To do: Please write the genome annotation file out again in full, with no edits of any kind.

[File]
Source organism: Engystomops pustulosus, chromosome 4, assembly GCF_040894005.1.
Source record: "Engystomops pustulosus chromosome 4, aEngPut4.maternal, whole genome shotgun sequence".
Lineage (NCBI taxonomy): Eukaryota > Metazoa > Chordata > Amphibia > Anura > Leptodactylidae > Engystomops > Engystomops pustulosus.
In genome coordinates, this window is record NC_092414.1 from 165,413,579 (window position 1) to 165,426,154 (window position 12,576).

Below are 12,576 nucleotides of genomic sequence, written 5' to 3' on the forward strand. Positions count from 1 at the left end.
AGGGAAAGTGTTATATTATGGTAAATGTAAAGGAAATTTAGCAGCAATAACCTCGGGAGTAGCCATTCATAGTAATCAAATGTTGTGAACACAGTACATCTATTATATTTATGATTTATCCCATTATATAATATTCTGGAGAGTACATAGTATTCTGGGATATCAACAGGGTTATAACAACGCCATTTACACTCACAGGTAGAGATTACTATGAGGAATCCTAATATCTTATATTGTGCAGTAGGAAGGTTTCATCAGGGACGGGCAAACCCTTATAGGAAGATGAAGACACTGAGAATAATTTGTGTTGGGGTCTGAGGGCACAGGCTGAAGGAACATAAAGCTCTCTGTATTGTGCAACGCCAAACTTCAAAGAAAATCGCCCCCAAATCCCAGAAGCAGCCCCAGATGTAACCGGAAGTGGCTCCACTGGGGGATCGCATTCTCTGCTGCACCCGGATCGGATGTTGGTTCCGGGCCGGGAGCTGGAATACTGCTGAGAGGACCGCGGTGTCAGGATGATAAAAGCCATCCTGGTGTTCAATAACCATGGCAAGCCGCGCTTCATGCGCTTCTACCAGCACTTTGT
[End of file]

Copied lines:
Source organism: Engystomops pustulosus, chromosome 4, assembly GCF_040894005.1.
Source record: "Engystomops pustulosus chromosome 4, aEngPut4.maternal, whole genome shotgun sequence".
Lineage (NCBI taxonomy): Eukaryota > Metazoa > Chordata > Amphibia > Anura > Leptodactylidae > Engystomops > Engystomops pustulosus.
In genome coordinates, this window is record NC_092414.1 from 165,413,579 (window position 1) to 165,426,154 (window position 12,576).

Below are 12,576 nucleotides of genomic sequence, written 5' to 3' on the forward strand. Positions count from 1 at the left end.
AGGGAAAGTGTTATATTATGGTAAATGTAAAGGAAATTTAGCAGCAATAACCTCGGGAGTAGCCATTCATAGTAATCAAATGTTGTGAACACAGTACATCTATTATATTTATGATTTATCCCATTATATAATATTCTGGAGAGTACATAGTATTCTGGGATATCAACAGGGTTATAACAACGCCATTTACACTCACAGGTAGAGATTACTATGAGGAATCCTAATATCTTATATTGTGCAGTAGGAAGGTTTCATCAGGGACGGGCAAACCCTTATAGGAAGATGAAGACACTGAGAATAATTTGTGTTGGGGTCTGAGGGCACAGGCTGAAGGAACATAAAGCTCTCTGTATTGTGCAACGCCAAACTTCAAAGAAAATCGCCCCCAAATCCCAGAAGCAGCCCCAGATGTAACCGGAAGTGGCTCCACTGGGGGATCGCATTCTCTGCTGCACCCGGATCGGATGTTGGTTCCGGGCCGGGAGCTGGAATACTGCTGAGAGGACCGCGGTGTCAGGATGATAAAAGCCATCCTGGTGTTCAATAACCATGGCAAGCCGCGCTTCATGCGCTTCTACCAGCACTTTGT